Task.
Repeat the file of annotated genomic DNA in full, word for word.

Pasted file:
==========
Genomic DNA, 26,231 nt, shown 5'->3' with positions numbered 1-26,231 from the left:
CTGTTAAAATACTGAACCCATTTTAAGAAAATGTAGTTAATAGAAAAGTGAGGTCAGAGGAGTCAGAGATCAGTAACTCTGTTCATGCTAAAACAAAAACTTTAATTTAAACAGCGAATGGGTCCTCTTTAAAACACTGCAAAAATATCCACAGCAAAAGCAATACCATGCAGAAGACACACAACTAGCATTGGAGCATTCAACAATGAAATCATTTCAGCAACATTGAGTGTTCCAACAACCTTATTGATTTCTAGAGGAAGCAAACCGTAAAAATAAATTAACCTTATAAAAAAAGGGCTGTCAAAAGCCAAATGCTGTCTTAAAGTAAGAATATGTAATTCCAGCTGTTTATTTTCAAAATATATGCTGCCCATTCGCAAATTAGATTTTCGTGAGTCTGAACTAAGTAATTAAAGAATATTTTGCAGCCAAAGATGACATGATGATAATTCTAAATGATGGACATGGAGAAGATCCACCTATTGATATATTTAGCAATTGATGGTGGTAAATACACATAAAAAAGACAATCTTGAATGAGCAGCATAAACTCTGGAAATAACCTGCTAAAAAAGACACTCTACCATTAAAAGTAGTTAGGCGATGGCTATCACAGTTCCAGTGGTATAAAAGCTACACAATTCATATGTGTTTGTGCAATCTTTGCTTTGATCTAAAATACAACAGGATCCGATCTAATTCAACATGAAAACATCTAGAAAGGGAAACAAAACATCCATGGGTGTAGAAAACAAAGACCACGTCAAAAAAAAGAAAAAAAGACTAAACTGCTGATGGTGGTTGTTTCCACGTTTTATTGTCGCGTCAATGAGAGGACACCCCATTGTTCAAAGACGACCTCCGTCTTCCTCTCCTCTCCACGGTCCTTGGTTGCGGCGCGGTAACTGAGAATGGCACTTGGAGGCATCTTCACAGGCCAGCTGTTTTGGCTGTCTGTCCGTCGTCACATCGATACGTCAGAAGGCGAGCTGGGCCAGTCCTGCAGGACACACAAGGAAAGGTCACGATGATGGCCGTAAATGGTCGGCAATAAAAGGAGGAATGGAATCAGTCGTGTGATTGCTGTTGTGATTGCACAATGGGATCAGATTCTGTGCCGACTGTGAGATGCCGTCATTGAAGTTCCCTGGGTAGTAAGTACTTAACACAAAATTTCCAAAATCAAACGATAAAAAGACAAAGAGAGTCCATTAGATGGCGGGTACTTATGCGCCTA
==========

Genomic DNA, 26,231 nt, shown 5'->3' with positions numbered 1-26,231 from the left:
CTGTTAAAATACTGAACCCATTTTAAGAAAATGTAGTTAATAGAAAAGTGAGGTCAGAGGAGTCAGAGATCAGTAACTCTGTTCATGCTAAAACAAAAACTTTAATTTAAACAGCGAATGGGTCCTCTTTAAAACACTGCAAAAATATCCACAGCAAAAGCAATACCATGCAGAAGACACACAACTAGCATTGGAGCATTCAACAATGAAATCATTTCAGCAACATTGAGTGTTCCAACAACCTTATTGATTTCTAGAGGAAGCAAACCGTAAAAATAAATTAACCTTATAAAAAAAGGGCTGTCAAAAGCCAAATGCTGTCTTAAAGTAAGAATATGTAATTCCAGCTGTTTATTTTCAAAATATATGCTGCCCATTCGCAAATTAGATTTTCGTGAGTCTGAACTAAGTAATTAAAGAATATTTTGCAGCCAAAGATGACATGATGATAATTCTAAATGATGGACATGGAGAAGATCCACCTATTGATATATTTAGCAATTGATGGTGGTAAATACACATAAAAAAGACAATCTTGAATGAGCAGCATAAACTCTGGAAATAACCTGCTAAAAAAGACACTCTACCATTAAAAGTAGTTAGGCGATGGCTATCACAGTTCCAGTGGTATAAAAGCTACACAATTCATATGTGTTTGTGCAATCTTTGCTTTGATCTAAAATACAACAGGATCCGATCTAATTCAACATGAAAACATCTAGAAAGGGAAACAAAACATCCATGGGTGTAGAAAACAAAGACCACGTCAAAAAAAAGAAAAAAAGACTAAACTGCTGATGGTGGTTGTTTCCACGTTTTATTGTCGCGTCAATGAGAGGACACCCCATTGTTCAAAGACGACCTCCGTCTTCCTCTCCTCTCCACGGTCCTTGGTTGCGGCGCGGTAACTGAGAATGGCACTTGGAGGCATCTTCACAGGCCAGCTGTTTTGGCTGTCTGTCCGTCGTCACATCGATACGTCAGAAGGCGAGCTGGGCCAGTCCTGCAGGACACACAAGGAAAGGTCACGATGATGGCCGTAAATGGTCGGCAATAAAAGGAGGAATGGAATCAGTCGTGTGATTGCTGTTGTGATTGCACAATGGGATCAGATTCTGTGCCGACTGTGAGATGCCGTCATTGAAGTTCCCTGGGTAGTAAGTACTTAACACAAAATTTCCAAAATCAAACGATAAAAAGACAAAGAGAGTCCATTAGATGGCGGGTACTTATGCGCCTA